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19th century, 1770/1800-1890/1900

Most popular at the top

  • The Days of My Lifeby Margaret Oliphant

    The Floating Press 2014; US$ 3.99

    Against all odds, Scottish-born writer Margaret Oliphant made a name for herself as a major literary voice in the Victorian era. Through her writing, she was able for a time to provide financial security for a large extended family amidst a series of grave circumstances and unspeakable tragedies. The cleverly structured memoir The Days of My Life tells... more...

  • An Englishman Looks at the Worldby H. G. Wells

    The Floating Press 2014; US$ 3.99

    Today, the name H. G. Wells is synonymous with the genre of science fiction, and Wells is best remembered as the creator of masterpieces such as The War of the Worlds, The Time Machine, and The Island of Doctor Moreau. However, the prolific thinker and writer worked in many genres, and he was regarded as an important voice in social and political thought... more...

  • The Marriage of Heaven and Hellby William Blake

    The Floating Press 2014; US$ 3.99

    William Blake can rightly be described as one of the most important Romantic poets, but he is set apart from the likes of Wordsworth, Coleridge, Byron, Shelley and Keats by his mysticism and radical social and religious beliefs. Following in the tradition of poetic geniuses such as Dante and Milton, Blake's remarkable collection The Marriage of... more...

  • The Notebooks of Samuel Butlerby Samuel Butler; Henry Festing Jones

    The Floating Press 2014; US$ 3.99

    British author Samuel Butler is today best remembered for his utopian novel Erewhon. However, Butler had a voracious intellect and wide-ranging interests that were not always reflected in his fiction. This volume reproduces some of the eclectic entries Butler made in his personal journals over a series of years. more...

  • Masks of Conquestby Gauri Viswanathan

    Columbia University Press 2014; US$ 29.99

    A classic work in postcolonial studies, Masks of Conquest describes the introduction of English studies in India under British rule and its function as an effective form of political control abetting voluntary cultural assimilation. Gauri Viswanathan demonstrates how the literary text functioned as a mirror of the ideal Englishman and became a mask... more...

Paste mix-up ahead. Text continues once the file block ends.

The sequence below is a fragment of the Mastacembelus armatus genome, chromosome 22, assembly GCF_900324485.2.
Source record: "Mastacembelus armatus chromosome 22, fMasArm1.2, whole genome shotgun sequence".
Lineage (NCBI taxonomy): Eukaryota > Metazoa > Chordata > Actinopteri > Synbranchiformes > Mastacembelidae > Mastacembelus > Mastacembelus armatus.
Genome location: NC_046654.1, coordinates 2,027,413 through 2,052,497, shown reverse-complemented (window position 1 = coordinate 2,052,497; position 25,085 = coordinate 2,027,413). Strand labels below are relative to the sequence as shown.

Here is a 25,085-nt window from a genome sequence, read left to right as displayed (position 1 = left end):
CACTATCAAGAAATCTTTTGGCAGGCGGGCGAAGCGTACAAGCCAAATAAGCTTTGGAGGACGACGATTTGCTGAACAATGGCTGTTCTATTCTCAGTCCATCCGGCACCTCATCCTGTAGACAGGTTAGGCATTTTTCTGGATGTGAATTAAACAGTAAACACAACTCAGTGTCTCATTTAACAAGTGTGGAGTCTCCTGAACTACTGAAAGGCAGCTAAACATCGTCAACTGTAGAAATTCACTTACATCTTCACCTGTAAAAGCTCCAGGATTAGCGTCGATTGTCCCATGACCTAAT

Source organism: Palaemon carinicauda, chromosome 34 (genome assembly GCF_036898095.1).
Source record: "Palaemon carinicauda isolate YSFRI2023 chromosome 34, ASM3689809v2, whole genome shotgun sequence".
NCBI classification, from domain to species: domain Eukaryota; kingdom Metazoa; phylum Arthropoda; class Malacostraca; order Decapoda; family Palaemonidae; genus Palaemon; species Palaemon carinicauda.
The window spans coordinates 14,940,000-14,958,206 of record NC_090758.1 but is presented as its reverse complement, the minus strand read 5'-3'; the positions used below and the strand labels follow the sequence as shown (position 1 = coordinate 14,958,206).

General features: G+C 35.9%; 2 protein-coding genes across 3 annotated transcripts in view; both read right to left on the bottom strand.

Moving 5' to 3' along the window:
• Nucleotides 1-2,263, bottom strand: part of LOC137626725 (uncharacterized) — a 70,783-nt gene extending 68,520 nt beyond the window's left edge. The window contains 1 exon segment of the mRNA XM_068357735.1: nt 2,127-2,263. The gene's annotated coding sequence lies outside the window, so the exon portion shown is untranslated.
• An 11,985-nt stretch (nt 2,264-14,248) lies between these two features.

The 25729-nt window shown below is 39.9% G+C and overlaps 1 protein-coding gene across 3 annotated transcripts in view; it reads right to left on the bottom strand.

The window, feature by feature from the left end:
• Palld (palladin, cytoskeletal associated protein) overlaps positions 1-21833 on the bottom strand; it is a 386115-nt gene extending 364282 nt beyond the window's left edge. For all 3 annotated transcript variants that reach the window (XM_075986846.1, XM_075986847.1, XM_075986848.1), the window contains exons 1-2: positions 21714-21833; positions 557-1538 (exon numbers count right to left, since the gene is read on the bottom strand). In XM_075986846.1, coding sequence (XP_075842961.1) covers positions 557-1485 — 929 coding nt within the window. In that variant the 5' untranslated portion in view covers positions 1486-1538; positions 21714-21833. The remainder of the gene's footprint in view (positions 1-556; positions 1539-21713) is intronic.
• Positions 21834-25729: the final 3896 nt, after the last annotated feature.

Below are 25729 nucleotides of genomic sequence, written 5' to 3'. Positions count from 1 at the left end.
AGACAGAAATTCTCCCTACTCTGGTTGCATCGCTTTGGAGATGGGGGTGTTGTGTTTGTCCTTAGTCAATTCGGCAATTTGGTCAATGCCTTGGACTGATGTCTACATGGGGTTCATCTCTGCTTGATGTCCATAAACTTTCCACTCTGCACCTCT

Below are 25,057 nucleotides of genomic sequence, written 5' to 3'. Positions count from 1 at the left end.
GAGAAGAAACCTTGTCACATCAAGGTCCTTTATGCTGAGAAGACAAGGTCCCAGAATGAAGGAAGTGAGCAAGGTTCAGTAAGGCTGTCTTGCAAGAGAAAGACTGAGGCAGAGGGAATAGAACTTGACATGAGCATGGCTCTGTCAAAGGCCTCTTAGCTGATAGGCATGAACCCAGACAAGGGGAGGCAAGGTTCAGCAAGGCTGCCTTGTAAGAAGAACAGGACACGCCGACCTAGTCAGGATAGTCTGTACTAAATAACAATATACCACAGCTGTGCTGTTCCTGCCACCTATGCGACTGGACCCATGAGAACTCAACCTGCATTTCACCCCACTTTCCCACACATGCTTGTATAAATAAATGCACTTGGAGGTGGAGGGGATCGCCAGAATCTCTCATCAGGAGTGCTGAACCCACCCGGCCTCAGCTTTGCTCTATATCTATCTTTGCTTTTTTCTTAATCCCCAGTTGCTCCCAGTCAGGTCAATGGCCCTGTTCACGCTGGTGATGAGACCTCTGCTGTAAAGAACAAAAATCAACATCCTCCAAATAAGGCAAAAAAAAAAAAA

• War, the Hero and the Willby Jane L. Bownas

    Sussex Academic Press 2015; US$ 49.99

    Thomas Hardy?s The Dynasts and Leo Tolstoy?s War and Peace are both works that defy association with a particular genre and might seem to have little else in common apart from being set in the same period of history. This study argues that there are important similarities between these two works and examines the close correspondence between Hardy?s... more...

  • A First Year in Canterbury Settlementby Samuel Butler

    The Floating Press 2015; US$ 3.99

    On the verge of entering the Anglican clergy, Samuel Butler experienced a sudden change of heart and instead decided to set sail for New Zealand, where he established a sheep farm. Butler chronicles his rocky start as a rancher -- and his opinions on a wide variety of current events and controversies -- in this engaging series of letters to his family. more...

  • The Silent Isleby Arthur Christopher Benson

    The Floating Press 2015; US$ 3.99

    British writer A. C. Benson is best remembered as a contributor to the genre of horror, having produced a series of groundbreaking ghost stories. But hailing from an exceptionally intellectual and well-read family, Benson's knowledge and insight far exceeded the realm of supernatural fiction. The Silent Isle is a volume of keenly observed personal... more...

  • The Circulation of Knowledge in Early Modern English Literatureby Sophie Chiari

    Ashgate Publishing Ltd 2015; US$ 119.95

    With its many rites of initiation (religious, educational, professional or sexual), Elizabethan and Jacobean education emphasized both imitation and discovery in a struggle to bring population to a minimal literacy, while more demanding techniques were being developed for the cultural elite. The Circulation of Knowledge in Early Modern English Literature... more...

  • Nothing to Admireby Christopher Yu

    Oxford University Press 2003; US$ 104.99

    This work argues for the persistence of a central tradition of poetic satire in English that extends from Restoration England to present-day America. The tradition is seen as rooted in the uses of Augustan metaphor to criticize the abuse of social and political power and to promote freedom of mind. more...